In designing these standards, Australia can and should draw on the experience of many other jurisdictions that have introduced similar standards and seen the benefits (and pitfalls) achieved. This presentation identifies the key features that have made these schemes successful – both in reducing emissions from transport and increasing consumer choice and value – and which features should be avoided.
The most important task facing the government is to set emissions reduction targets and a timeframe commensurate with the scale of the climate change challenge, and to do Australia’s fair share. Greenpeace urges the government to remain steadfast in its commitment to reach net zero emissions by 2050, which entails a shift to all car sales that will be electric by 2030 or 2035 at the latest. We have no time to lose, and no reason to delay further.
If there is one principle that defines our submission, it is simplicity. Design a benchmark with strong targets, linked to climate science, that catches up to other countries in the short/medium term. Avoid anything that would unnecessarily complicate the chart. Offering countless flexibilities, credits, rewards for technology, etc. only serves to undermine transparency and effectiveness. They’re unnecessary given the elegance of a well-designed fuel-efficiency benchmark with aggressive goals.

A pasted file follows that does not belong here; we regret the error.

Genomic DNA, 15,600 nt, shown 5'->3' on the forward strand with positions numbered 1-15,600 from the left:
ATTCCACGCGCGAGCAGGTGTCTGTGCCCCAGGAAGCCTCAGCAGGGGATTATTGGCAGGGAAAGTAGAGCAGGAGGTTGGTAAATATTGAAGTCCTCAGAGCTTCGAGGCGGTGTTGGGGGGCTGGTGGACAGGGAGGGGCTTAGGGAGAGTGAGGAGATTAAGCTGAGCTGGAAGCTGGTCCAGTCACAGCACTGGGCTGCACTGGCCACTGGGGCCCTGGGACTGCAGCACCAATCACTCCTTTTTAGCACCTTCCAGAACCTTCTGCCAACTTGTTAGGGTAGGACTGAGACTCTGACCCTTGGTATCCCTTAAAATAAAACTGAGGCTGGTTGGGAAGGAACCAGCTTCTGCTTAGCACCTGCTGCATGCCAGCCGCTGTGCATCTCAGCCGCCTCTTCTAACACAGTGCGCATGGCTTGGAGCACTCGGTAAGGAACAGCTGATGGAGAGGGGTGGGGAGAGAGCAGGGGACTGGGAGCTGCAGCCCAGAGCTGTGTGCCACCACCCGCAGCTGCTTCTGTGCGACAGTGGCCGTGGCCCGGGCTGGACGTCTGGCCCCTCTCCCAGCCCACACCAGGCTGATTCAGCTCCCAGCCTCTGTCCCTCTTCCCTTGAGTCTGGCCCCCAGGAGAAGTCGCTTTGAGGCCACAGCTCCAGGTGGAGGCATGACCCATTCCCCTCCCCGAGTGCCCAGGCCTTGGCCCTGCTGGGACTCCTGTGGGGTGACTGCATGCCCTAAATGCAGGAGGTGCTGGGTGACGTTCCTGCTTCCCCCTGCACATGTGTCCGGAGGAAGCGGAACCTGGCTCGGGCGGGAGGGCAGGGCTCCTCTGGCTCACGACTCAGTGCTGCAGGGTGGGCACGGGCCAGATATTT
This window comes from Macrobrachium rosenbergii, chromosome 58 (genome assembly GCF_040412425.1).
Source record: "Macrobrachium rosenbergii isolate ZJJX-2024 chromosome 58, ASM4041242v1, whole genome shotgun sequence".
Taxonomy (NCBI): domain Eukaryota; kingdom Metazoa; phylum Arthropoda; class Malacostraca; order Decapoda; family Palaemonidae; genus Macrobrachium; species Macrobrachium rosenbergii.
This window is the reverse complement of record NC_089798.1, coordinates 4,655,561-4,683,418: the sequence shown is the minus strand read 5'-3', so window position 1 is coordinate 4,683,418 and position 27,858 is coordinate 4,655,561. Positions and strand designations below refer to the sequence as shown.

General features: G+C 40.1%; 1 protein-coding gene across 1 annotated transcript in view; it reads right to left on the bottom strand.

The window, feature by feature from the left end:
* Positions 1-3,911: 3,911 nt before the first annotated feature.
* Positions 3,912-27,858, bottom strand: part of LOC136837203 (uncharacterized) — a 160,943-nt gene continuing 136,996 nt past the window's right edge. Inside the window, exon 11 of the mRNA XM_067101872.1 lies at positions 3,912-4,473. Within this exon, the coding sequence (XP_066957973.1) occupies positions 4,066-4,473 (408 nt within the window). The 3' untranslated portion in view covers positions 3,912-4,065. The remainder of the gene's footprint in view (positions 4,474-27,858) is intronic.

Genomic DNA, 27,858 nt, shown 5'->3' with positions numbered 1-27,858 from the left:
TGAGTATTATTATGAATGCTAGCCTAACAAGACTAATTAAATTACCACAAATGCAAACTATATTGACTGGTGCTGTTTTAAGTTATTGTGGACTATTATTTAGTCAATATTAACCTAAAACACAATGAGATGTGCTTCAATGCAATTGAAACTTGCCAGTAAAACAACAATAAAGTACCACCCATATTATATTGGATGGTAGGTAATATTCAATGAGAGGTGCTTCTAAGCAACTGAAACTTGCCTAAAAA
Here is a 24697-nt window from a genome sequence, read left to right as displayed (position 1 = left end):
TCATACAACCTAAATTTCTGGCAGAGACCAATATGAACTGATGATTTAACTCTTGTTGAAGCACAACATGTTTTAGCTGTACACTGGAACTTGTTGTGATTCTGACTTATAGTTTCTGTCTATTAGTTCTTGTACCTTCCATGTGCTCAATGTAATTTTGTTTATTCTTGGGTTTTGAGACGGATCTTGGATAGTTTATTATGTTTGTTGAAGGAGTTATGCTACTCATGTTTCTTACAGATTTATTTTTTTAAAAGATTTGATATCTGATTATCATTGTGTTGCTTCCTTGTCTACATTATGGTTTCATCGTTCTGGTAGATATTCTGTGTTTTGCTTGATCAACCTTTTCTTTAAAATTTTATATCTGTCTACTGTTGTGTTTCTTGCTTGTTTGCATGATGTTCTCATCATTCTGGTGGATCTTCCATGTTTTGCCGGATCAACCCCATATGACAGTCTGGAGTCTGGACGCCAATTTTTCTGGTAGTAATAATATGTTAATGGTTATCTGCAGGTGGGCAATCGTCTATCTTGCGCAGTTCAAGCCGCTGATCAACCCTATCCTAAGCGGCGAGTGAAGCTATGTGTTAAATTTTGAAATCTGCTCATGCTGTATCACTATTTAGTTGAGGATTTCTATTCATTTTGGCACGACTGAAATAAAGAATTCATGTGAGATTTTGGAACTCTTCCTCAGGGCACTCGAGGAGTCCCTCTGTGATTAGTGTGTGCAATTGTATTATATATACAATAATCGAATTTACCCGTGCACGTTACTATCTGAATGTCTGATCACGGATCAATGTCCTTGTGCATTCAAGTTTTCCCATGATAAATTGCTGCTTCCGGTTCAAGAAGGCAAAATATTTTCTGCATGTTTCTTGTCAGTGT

Finally, consider the everyday needs of Australians – many of whom struggle with the cost of living – when designing the scheme. This means looking at the full picture of complementary policies and tax incentives that influence car-buying decisions. This means ensuring that policies are enforced making the decision to buy a zero-emission car a real choice for those who struggle to do so – because the cost savings on fuel and maintenance will be more impactful for those families.